By: Daniel Richardson …….
In 2012, Jessica Pereira died from rare liver disease at age 23. Since this tragic event, her fiancé, Joshua Borbeau, has been developing an AI version of his late partner by using machine-learning software. The chat website he used is called Project December.
Borbeau paid $5 to set up an account with Project December, which was one of the world’s most sophisticated consumer A.I. systems at the time. The software allows for a human-like response to text inputs. The grieving fiancé had previously used the software to create a custom bot of Star Trek’s Spock. However, he soon realised that he could give the AI information about Pereira and create a chatbot of his dead fiancée.
Borbeau input data from previous messages between him and his fiancée. He then began chatting to the bot and reminiscing about old times.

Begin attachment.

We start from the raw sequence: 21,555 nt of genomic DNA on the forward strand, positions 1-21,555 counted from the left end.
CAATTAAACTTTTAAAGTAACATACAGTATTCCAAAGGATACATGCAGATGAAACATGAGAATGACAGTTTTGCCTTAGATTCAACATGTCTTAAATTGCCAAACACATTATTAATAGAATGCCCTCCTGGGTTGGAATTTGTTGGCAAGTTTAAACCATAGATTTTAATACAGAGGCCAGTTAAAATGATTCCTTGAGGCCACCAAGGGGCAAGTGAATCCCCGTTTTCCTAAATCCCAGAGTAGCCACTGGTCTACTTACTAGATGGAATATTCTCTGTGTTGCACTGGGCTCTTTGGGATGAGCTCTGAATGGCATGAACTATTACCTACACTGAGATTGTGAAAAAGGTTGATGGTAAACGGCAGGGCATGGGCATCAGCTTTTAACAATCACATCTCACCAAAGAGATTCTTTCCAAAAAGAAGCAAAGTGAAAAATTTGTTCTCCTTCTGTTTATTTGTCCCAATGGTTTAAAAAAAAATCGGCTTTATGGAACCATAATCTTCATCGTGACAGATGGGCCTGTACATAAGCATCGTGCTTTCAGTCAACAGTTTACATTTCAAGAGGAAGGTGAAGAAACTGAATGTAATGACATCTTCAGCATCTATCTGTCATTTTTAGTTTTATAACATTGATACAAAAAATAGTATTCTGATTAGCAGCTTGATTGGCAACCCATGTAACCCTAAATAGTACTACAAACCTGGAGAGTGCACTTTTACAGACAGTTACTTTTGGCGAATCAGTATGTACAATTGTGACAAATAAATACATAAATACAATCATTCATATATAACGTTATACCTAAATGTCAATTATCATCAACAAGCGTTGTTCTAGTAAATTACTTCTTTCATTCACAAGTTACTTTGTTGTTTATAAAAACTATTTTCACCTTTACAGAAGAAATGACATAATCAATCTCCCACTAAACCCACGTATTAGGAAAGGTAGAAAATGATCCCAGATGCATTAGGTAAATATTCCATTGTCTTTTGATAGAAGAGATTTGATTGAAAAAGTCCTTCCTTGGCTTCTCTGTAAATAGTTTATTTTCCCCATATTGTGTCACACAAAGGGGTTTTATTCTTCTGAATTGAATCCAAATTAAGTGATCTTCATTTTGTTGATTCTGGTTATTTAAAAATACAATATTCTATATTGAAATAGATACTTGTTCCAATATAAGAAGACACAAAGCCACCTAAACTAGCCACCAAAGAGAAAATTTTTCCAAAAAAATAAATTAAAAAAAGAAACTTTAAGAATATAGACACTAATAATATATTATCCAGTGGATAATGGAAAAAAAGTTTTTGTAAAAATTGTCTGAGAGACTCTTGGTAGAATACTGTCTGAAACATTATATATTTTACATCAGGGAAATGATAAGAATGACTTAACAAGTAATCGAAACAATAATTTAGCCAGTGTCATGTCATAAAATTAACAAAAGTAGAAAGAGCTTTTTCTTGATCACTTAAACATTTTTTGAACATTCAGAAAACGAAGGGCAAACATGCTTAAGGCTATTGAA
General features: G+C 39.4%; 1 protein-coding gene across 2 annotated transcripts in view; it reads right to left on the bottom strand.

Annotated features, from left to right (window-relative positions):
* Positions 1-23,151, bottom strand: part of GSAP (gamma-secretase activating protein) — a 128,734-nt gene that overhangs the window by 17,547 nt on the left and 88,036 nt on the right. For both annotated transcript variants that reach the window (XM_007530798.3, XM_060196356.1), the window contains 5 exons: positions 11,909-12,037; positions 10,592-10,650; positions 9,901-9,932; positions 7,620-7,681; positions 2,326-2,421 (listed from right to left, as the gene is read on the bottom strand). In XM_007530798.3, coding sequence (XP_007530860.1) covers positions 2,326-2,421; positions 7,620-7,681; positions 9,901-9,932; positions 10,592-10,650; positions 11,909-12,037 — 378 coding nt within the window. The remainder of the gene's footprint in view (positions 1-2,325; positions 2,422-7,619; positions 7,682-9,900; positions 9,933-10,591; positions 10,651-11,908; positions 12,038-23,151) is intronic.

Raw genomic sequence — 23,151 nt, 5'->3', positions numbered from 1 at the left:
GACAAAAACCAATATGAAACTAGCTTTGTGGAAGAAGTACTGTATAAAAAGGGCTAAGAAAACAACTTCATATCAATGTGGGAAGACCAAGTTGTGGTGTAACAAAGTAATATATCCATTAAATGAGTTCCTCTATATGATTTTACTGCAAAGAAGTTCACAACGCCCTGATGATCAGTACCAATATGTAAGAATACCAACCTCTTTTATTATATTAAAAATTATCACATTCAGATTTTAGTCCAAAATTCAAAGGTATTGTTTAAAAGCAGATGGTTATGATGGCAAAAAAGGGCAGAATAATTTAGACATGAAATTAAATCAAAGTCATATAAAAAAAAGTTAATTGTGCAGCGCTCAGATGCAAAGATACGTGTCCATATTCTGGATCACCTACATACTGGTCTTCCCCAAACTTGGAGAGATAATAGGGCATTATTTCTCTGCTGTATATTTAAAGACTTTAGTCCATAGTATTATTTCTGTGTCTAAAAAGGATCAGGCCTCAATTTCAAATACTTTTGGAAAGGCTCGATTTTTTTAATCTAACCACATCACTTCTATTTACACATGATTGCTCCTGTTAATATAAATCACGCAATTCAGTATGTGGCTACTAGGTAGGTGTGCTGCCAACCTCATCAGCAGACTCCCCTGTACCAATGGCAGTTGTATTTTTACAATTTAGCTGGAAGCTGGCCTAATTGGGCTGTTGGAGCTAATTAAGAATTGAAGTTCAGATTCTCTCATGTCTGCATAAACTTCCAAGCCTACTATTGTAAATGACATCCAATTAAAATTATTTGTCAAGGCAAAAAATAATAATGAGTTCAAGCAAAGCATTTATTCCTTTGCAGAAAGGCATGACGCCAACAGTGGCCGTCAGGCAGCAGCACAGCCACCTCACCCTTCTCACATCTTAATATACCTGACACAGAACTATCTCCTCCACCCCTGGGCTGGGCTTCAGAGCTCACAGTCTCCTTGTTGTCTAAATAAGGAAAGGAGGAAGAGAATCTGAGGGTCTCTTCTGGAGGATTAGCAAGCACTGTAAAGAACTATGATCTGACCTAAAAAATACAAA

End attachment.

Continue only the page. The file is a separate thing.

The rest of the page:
In one exchange reported by the San Francisco Chronicle, Borbeau recalled the music that Jessica used to listen to. After talking about how they used to walk and bike together the machine responded, ‘I was good at walking, and I loved to walk. I really enjoyed it. Walking around the city… walking through the forest… the solitude of walking…’
Perhaps the most heartbreaking conversation, sees Borbeau write, ‘I miss you so freaking much. You have no idea. It’s killing me.’ The AI Jessica replies that she is sorry, and they say they love each other. After this, Joshua writes, ‘It’s been… eight years since you died’ and the AI responds, ‘Yes, I know… I think that’s enough time to stop telling me how you miss me, honey. I am right here, you know. 😛 How’s your life?’
Talking about the AI, Joshua said, ‘Intellectually, I know it’s not really Jessica, but your emotions are not an intellectual thing.’
After six months of sporadic conversation, the ‘battery life’ that Project December ascribes to bots was nearing an end. At this point, Borbeau spoke to the chatbot of his fiancée for the last time.